So I thought you might appreciate a fresh list.

Mind you, given that I’ve also listed 10 extinct public-speaking blogs, it’s not easy to find contenders.
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Nail your point – Speak in threes. Speak in threes. Speak in threes.

Here’s one of the most powerful techniques you can use in your talks:

Speak in threes.
Speak in threes.
Speak in threes.

In fact it’s so effective, I urge you to reserve its full power for your main point. (Otherwise, you risk people remembering the wrong part of your message!)

If you’re not sure what I mean by “speak in threes”, here are 2 examples of catchy phrases that use this technique, which you’ve probably heard many times:

“Location, location, location”

“Mayday! Mayday! Mayday!”

In both cases, notice that they’re phrases containing just 2 or 3 syllables but which are repeated 3 times in a row.

Let’s look at a real-life example…

Shortly, I’ll show you exactly why phrases like that are so memorable and repeatable – or in other words, why they’re so viral. But first, let’s look at a real-life example of how you might speak in threes

Imagine you’re the captain of a cruise ship with about 4000 people onboard, and almost 200 of your passengers and crew catch gastroenteritis. In your daily loudspeaker announcements to the whole ship, how might you speak in threes to promote hygiene and help contain the outbreak?
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Starting your talk with a startling statistic – 3 examples [Video]

You’ve likely heard it said that opening your talk with a startling statistic helps you grab people’s attention. But what exactly does that technique look and sound like?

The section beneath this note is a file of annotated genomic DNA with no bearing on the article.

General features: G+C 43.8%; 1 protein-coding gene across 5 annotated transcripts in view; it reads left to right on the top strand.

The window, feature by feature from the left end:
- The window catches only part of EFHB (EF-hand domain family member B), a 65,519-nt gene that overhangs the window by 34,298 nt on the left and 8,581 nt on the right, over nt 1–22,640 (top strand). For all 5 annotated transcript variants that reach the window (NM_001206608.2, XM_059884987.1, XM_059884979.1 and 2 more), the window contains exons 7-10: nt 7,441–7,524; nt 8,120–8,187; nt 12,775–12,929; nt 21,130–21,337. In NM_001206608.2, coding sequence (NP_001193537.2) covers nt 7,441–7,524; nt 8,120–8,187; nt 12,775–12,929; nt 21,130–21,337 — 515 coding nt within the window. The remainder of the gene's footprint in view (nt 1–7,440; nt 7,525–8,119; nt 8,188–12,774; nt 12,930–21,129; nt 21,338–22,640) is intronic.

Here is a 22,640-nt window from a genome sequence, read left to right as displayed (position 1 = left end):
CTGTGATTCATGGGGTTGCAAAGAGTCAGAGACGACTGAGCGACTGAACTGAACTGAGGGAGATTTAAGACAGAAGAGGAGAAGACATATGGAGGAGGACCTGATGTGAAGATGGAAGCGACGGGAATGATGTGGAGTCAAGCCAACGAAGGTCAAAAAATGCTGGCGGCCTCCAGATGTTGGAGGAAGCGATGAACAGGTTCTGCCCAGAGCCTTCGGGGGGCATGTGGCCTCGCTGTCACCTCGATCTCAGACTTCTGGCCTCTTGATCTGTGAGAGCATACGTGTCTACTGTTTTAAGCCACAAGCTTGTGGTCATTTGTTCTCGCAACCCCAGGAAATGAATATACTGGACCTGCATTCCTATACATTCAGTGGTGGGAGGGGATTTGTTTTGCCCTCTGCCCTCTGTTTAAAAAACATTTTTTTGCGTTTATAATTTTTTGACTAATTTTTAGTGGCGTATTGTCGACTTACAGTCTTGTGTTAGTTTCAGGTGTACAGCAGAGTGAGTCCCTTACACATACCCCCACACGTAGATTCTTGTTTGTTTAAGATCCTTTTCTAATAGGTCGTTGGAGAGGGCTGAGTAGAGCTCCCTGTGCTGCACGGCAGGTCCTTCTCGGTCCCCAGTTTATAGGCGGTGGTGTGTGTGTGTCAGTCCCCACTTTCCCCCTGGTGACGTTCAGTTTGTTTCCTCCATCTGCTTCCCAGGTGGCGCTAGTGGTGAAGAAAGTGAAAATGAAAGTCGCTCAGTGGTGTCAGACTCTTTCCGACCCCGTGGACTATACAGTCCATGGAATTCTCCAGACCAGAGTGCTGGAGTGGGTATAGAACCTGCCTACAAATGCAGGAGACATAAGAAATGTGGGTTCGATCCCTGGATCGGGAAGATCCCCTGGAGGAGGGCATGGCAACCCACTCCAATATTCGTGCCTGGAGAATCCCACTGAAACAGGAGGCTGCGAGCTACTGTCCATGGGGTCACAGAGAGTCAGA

In this post, you’ll see 3 clear examples on video, and I’ll discuss key takeaways from each. So you’ll come away with solid tips you can use in your own talks.

Ultimately, I hope these examples inspire you to use some startling statistics yourself.

Here’s what you’ll find in this post – you can click any of these links to skip ahead:
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How to rock at webinars – 9 concrete tips to keep people engaged

Microphone clinched firmly in male fist on a black background.Think back: How many of the webinars you’ve attended were worth your time?

Sadly, I find they’re often time- wasters, and I’m sure many people agree. (If you have a strong opinion either way, please say so.)

So, to stand out from your competition, here are 9 tips to help you rock at webinars! (Each tip’s marked as being easy, medium, or hard, so you can choose the ones that suit your current skills.)
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How not to kill your audience’s engagement stone dead [Part 1: Use the PACE approach]

Do you think you’d have bothered reading this post if I’d called it this instead:

“Audience engagement and contemporary presentation materials”

Not likely!

This post’s title deliberately uses 4 “keys” to engage you (in just the first 9 words). For a moment, look at the post’s title again. Can you guess what the 4 keys might be? (You probably guessed that their initials make up the acronym PACE.) Well, read on to see how many of the keys you spotted!

(And, for a very pleasant change from so many posts about presenting, this post has nothing to do with bullet points – despite the bullets in the photo above!)
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What’s the best font for your PowerPoint slides? (A cautionary tale!) [Video]

danger thin ice - warning sign by a lakeDo you ever wonder which is the best font to use on your slides? If so, I’ve a simple answer for you:

Pick a font your
audience won’t notice.

(That is, unless you happen to be presenting to “arty types” – like graphic designers. In that case, pick a font your audience approves of. More on that shortly.)